Monday, November 23, 2009
Insurance Reimbursement for Prayers
The calls come in at all hours: patients reporting broken bones, violent coughs, deep depression.
Prue Lewis listens as they explain their symptoms. Then Lewis -- a thin, frail-looking woman from Columbia Heights -- simply says, "I'll go to work right away." She hangs up, organizes her thoughts and begins treating her clients' ailments the best way she knows how: She prays.
This is health care in the world of Christian Science, where the sick eschew conventional medicine and turn to God for healing. Christian Scientists call it "spiritual health care," and it is a practice they are battling to insert into the health-care legislation being hammered out in Congress.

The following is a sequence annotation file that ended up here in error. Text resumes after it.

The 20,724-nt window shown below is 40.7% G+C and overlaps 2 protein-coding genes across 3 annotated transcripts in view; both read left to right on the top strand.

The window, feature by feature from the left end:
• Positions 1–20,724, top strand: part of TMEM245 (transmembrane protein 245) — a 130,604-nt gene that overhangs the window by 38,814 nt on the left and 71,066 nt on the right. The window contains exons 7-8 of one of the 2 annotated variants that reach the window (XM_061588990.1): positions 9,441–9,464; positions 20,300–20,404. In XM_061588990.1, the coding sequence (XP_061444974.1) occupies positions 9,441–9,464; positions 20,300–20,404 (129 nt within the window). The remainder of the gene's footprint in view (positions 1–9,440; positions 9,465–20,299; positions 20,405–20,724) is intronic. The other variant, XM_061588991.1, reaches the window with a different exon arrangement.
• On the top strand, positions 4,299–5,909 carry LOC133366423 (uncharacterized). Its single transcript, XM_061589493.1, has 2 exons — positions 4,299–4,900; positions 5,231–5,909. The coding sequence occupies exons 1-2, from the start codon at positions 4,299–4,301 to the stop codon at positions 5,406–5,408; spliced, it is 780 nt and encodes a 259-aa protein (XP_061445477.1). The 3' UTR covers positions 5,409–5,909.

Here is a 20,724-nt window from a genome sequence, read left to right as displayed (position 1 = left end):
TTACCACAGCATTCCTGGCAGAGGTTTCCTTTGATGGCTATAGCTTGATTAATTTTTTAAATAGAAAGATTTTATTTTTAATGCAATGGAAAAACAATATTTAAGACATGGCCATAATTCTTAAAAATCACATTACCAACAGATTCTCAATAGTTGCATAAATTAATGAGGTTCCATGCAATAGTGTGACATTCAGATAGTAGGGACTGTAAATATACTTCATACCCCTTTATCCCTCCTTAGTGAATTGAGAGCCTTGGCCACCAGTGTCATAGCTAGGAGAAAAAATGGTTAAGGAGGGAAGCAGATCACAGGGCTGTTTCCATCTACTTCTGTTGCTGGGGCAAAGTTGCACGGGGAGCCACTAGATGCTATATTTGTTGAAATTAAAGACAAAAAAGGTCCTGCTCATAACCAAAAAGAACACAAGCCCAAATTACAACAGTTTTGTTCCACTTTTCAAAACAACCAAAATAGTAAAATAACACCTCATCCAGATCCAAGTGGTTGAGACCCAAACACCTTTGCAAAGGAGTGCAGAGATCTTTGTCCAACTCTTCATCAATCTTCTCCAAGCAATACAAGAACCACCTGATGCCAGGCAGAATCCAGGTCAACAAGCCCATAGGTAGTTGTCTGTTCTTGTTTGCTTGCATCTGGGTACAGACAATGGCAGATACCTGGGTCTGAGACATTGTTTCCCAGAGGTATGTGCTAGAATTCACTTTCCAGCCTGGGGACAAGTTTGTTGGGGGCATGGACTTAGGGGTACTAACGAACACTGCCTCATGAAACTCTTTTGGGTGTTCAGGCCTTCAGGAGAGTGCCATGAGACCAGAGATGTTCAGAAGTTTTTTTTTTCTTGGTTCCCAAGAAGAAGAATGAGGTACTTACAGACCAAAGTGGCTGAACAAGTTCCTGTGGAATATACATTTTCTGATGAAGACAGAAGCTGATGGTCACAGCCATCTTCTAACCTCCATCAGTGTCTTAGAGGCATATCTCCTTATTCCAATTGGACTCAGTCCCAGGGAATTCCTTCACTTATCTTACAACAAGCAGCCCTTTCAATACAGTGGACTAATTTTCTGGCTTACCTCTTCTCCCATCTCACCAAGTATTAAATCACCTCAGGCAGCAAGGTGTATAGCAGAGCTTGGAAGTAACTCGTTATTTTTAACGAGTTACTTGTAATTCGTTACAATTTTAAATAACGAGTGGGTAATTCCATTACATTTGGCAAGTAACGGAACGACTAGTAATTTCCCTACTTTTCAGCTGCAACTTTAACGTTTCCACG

Leaders of the Church of Christ, Scientist, are pushing a proposal that would help patients pay someone like Lewis for prayer by having insurers reimburse the $20 to $40 cost.
The provision was stripped from the bill the House passed this month, and church leaders are trying to get it inserted into the Senate version. And the church has powerful allies there, including Sens. John F. Kerry (D-Mass.), who represents the state where the church is based, and Orrin G. Hatch (R-Utah), who said the provision would "ensure that health-care reform law does not discriminate against any religion."
A friend commented:
- Hey, why stop at christian healers, bring on the faith healers of all stripes. I see new industries popping up. Call your favorite faith-healer in Bangalore. There is a very large constituency of remote healers in the land of the snake charmers. These guys claim to have magical powers of remote diagnosis and cure. Hook up Pir Sahib or Baba Love to a VOIP and just watch them shake that money tree.